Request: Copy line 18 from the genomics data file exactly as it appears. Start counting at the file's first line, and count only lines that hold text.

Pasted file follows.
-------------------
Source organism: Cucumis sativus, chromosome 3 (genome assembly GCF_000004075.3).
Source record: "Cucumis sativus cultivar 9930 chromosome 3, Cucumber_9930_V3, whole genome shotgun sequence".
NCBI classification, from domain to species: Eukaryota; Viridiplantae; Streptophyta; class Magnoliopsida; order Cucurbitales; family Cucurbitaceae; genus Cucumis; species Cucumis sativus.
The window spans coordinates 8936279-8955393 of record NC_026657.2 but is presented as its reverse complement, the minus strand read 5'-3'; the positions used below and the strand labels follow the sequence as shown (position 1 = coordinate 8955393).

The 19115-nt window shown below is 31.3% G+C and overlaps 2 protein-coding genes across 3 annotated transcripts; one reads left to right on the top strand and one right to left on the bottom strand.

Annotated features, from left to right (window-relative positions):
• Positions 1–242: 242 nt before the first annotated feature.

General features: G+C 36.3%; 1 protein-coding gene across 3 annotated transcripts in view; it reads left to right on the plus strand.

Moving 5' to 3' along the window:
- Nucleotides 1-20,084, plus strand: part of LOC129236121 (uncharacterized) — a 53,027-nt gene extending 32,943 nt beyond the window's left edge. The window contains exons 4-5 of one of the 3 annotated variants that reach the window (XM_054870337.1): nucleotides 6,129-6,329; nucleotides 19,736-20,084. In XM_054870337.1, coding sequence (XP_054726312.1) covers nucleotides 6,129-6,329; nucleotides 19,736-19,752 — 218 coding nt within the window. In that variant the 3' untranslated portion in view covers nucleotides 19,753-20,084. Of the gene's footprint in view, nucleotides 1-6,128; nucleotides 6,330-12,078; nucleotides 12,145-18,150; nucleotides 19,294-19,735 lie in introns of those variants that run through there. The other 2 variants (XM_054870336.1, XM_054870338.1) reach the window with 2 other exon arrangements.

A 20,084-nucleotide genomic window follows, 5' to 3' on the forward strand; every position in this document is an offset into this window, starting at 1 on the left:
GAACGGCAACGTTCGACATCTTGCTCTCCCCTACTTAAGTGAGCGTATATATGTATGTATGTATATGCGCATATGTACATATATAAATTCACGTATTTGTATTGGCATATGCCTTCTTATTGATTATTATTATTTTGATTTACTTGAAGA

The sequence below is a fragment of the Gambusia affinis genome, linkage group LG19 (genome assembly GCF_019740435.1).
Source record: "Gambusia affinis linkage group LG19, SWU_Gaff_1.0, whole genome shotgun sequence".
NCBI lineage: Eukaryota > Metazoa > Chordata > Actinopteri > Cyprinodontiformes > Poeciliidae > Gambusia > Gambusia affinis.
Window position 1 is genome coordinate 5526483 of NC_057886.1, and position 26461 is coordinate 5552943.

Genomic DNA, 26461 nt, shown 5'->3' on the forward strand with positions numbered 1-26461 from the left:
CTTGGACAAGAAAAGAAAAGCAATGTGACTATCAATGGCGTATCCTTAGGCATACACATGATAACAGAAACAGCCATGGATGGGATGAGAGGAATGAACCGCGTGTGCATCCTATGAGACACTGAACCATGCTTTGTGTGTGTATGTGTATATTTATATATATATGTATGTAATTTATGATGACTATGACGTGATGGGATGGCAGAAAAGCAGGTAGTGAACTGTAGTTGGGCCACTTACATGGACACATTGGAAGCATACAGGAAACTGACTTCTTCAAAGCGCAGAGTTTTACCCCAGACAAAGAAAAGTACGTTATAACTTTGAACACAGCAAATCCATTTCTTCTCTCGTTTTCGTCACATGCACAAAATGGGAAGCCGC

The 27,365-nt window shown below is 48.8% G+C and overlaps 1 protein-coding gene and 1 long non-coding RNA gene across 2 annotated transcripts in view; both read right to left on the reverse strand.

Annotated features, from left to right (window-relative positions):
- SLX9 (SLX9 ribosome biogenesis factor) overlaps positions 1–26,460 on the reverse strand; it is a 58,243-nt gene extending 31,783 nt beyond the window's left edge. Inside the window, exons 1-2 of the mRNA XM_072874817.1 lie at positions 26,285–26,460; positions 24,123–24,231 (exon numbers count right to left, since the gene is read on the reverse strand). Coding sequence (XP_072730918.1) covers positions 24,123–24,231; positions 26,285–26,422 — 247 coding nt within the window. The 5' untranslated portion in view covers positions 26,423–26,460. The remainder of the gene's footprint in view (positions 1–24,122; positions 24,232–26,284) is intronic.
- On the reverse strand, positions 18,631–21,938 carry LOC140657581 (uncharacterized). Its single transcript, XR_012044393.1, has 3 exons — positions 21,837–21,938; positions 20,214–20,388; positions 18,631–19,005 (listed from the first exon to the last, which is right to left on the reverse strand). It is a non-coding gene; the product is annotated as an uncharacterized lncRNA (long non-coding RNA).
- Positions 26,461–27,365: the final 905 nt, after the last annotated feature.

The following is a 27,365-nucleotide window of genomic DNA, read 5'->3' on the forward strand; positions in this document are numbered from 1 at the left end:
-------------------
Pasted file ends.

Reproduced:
CTTGGACAAGAAAAGAAAAGCAATGTGACTATCAATGGCGTATCCTTAGGCATACACATGATAACAGAAACAGCCATGGATGGGATGAGAGGAATGAACCGCGTGTGCATCCTATGAGACACTGAACCATGCTTTGTGTGTGTATGTGTATATTTATATATATATGTATGTAATTTATGATGACTATGACGTGATGGGATGGCAGAAAAGCAGGTAGTGAACTGTAGTTGGGCCACTTACATGGACACATTGGAAGCATACAGGAAACTGACTTCTTCAAAGCGCAGAGTTTTACCCCAGACAAAGAAAAGTACGTTATAACTTTGAACACAGCAAATCCATTTCTTCTCTCGTTTTCGTCACATGCACAAAATGGGAAGCCGC